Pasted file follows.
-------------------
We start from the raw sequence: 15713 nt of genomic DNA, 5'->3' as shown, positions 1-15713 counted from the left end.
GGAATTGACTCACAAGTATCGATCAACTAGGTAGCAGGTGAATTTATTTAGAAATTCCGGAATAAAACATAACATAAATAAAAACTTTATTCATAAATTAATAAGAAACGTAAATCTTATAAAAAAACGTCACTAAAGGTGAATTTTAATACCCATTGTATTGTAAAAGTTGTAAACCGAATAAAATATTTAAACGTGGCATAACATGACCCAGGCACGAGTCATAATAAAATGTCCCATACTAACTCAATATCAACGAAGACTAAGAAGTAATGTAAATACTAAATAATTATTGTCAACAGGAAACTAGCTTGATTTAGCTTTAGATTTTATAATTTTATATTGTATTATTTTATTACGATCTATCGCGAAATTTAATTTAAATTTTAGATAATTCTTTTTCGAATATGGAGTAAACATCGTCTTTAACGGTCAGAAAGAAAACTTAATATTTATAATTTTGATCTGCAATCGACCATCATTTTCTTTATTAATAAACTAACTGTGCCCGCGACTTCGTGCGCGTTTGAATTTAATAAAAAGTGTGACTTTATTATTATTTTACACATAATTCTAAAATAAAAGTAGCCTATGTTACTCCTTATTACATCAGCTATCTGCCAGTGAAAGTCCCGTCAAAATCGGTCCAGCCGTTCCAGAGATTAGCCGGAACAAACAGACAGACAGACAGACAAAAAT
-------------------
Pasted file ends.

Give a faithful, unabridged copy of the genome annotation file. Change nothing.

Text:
We start from the raw sequence: 15713 nt of genomic DNA, 5'->3' as shown, positions 1-15713 counted from the left end.
GGAATTGACTCACAAGTATCGATCAACTAGGTAGCAGGTGAATTTATTTAGAAATTCCGGAATAAAACATAACATAAATAAAAACTTTATTCATAAATTAATAAGAAACGTAAATCTTATAAAAAAACGTCACTAAAGGTGAATTTTAATACCCATTGTATTGTAAAAGTTGTAAACCGAATAAAATATTTAAACGTGGCATAACATGACCCAGGCACGAGTCATAATAAAATGTCCCATACTAACTCAATATCAACGAAGACTAAGAAGTAATGTAAATACTAAATAATTATTGTCAACAGGAAACTAGCTTGATTTAGCTTTAGATTTTATAATTTTATATTGTATTATTTTATTACGATCTATCGCGAAATTTAATTTAAATTTTAGATAATTCTTTTTCGAATATGGAGTAAACATCGTCTTTAACGGTCAGAAAGAAAACTTAATATTTATAATTTTGATCTGCAATCGACCATCATTTTCTTTATTAATAAACTAACTGTGCCCGCGACTTCGTGCGCGTTTGAATTTAATAAAAAGTGTGACTTTATTATTATTTTACACATAATTCTAAAATAAAAGTAGCCTATGTTACTCCTTATTACATCAGCTATCTGCCAGTGAAAGTCCCGTCAAAATCGGTCCAGCCGTTCCAGAGATTAGCCGGAACAAACAGACAGACAGACAGACAAAAAT